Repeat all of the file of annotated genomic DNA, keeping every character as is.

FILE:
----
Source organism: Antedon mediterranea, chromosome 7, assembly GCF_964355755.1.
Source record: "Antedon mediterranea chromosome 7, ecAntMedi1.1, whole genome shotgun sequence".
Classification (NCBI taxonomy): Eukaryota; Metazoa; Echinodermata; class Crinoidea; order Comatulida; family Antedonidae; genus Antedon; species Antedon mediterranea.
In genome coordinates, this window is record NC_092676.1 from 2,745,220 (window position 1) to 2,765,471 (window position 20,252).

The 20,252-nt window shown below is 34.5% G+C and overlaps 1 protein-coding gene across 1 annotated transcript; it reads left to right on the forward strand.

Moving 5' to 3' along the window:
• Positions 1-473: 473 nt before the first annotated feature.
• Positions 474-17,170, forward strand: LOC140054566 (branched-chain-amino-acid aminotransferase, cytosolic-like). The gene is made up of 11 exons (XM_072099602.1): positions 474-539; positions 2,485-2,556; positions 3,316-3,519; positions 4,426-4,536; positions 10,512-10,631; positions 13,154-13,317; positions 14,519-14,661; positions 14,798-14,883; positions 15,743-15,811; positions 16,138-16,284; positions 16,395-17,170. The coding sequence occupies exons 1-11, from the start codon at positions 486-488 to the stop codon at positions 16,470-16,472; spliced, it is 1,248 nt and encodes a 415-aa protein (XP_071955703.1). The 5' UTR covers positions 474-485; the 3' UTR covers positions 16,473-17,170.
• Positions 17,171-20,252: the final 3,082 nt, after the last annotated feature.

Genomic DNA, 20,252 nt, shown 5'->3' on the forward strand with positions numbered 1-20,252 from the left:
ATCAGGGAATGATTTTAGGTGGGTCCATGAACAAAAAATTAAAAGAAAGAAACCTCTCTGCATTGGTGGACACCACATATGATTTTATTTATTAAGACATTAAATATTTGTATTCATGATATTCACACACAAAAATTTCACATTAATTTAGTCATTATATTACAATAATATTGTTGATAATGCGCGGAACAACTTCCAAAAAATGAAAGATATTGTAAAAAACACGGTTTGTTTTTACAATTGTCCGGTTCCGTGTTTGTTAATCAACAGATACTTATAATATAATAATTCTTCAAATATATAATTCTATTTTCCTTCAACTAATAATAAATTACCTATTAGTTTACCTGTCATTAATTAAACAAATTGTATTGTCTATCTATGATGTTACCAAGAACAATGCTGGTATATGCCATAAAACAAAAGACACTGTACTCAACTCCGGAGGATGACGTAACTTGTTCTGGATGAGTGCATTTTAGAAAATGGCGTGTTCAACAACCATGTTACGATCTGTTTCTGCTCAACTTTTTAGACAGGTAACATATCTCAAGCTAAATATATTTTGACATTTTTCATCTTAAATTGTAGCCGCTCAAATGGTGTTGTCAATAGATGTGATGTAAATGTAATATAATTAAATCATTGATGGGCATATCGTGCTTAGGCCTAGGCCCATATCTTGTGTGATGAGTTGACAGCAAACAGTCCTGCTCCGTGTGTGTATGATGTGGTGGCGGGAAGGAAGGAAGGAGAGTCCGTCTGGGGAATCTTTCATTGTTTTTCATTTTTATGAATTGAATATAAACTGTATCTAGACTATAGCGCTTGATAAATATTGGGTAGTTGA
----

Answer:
Source organism: Antedon mediterranea, chromosome 7, assembly GCF_964355755.1.
Source record: "Antedon mediterranea chromosome 7, ecAntMedi1.1, whole genome shotgun sequence".
Classification (NCBI taxonomy): Eukaryota; Metazoa; Echinodermata; class Crinoidea; order Comatulida; family Antedonidae; genus Antedon; species Antedon mediterranea.
In genome coordinates, this window is record NC_092676.1 from 2,745,220 (window position 1) to 2,765,471 (window position 20,252).

The 20,252-nt window shown below is 34.5% G+C and overlaps 1 protein-coding gene across 1 annotated transcript; it reads left to right on the forward strand.

Moving 5' to 3' along the window:
• Positions 1-473: 473 nt before the first annotated feature.
• Positions 474-17,170, forward strand: LOC140054566 (branched-chain-amino-acid aminotransferase, cytosolic-like). The gene is made up of 11 exons (XM_072099602.1): positions 474-539; positions 2,485-2,556; positions 3,316-3,519; positions 4,426-4,536; positions 10,512-10,631; positions 13,154-13,317; positions 14,519-14,661; positions 14,798-14,883; positions 15,743-15,811; positions 16,138-16,284; positions 16,395-17,170. The coding sequence occupies exons 1-11, from the start codon at positions 486-488 to the stop codon at positions 16,470-16,472; spliced, it is 1,248 nt and encodes a 415-aa protein (XP_071955703.1). The 5' UTR covers positions 474-485; the 3' UTR covers positions 16,473-17,170.
• Positions 17,171-20,252: the final 3,082 nt, after the last annotated feature.

Genomic DNA, 20,252 nt, shown 5'->3' on the forward strand with positions numbered 1-20,252 from the left:
ATCAGGGAATGATTTTAGGTGGGTCCATGAACAAAAAATTAAAAGAAAGAAACCTCTCTGCATTGGTGGACACCACATATGATTTTATTTATTAAGACATTAAATATTTGTATTCATGATATTCACACACAAAAATTTCACATTAATTTAGTCATTATATTACAATAATATTGTTGATAATGCGCGGAACAACTTCCAAAAAATGAAAGATATTGTAAAAAACACGGTTTGTTTTTACAATTGTCCGGTTCCGTGTTTGTTAATCAACAGATACTTATAATATAATAATTCTTCAAATATATAATTCTATTTTCCTTCAACTAATAATAAATTACCTATTAGTTTACCTGTCATTAATTAAACAAATTGTATTGTCTATCTATGATGTTACCAAGAACAATGCTGGTATATGCCATAAAACAAAAGACACTGTACTCAACTCCGGAGGATGACGTAACTTGTTCTGGATGAGTGCATTTTAGAAAATGGCGTGTTCAACAACCATGTTACGATCTGTTTCTGCTCAACTTTTTAGACAGGTAACATATCTCAAGCTAAATATATTTTGACATTTTTCATCTTAAATTGTAGCCGCTCAAATGGTGTTGTCAATAGATGTGATGTAAATGTAATATAATTAAATCATTGATGGGCATATCGTGCTTAGGCCTAGGCCCATATCTTGTGTGATGAGTTGACAGCAAACAGTCCTGCTCCGTGTGTGTATGATGTGGTGGCGGGAAGGAAGGAAGGAGAGTCCGTCTGGGGAATCTTTCATTGTTTTTCATTTTTATGAATTGAATATAAACTGTATCTAGACTATAGCGCTTGATAAATATTGGGTAGTTGA